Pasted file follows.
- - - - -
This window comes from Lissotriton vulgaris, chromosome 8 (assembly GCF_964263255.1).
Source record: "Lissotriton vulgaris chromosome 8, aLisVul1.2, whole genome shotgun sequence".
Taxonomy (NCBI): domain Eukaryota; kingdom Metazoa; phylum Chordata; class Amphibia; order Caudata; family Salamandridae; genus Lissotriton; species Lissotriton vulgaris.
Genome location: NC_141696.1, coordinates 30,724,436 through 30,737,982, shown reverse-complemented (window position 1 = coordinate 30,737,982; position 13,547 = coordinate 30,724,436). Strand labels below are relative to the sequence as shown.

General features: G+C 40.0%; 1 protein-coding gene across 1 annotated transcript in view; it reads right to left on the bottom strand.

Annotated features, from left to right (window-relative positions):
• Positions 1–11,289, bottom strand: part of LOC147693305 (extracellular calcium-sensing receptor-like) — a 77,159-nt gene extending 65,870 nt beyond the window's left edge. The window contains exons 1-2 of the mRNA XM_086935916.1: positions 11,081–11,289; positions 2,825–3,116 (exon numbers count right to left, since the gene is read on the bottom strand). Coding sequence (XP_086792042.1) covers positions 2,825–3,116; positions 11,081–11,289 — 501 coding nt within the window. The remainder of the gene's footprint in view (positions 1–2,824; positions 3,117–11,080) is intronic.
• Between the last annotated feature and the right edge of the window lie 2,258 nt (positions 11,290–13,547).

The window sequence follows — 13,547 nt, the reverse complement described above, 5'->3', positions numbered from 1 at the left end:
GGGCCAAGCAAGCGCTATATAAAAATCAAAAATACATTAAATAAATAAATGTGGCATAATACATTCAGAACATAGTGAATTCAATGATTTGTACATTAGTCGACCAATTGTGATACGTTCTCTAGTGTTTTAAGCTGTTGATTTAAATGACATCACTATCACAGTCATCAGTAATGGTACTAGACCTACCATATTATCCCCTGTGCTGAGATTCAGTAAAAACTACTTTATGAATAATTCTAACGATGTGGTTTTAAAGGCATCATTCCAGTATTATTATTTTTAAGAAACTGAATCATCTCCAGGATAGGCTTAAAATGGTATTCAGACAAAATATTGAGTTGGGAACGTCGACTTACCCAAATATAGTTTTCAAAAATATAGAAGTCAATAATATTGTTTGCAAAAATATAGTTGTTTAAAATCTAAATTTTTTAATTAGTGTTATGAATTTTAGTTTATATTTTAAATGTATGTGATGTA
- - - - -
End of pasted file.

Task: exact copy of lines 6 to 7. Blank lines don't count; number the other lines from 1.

Annotated features, from left to right (window-relative positions):
• Positions 1–11,289, bottom strand: part of LOC147693305 (extracellular calcium-sensing receptor-like) — a 77,159-nt gene extending 65,870 nt beyond the window's left edge. The window contains exons 1-2 of the mRNA XM_086935916.1: positions 11,081–11,289; positions 2,825–3,116 (exon numbers count right to left, since the gene is read on the bottom strand). Coding sequence (XP_086792042.1) covers positions 2,825–3,116; positions 11,081–11,289 — 501 coding nt within the window. The remainder of the gene's footprint in view (positions 1–2,824; positions 3,117–11,080) is intronic.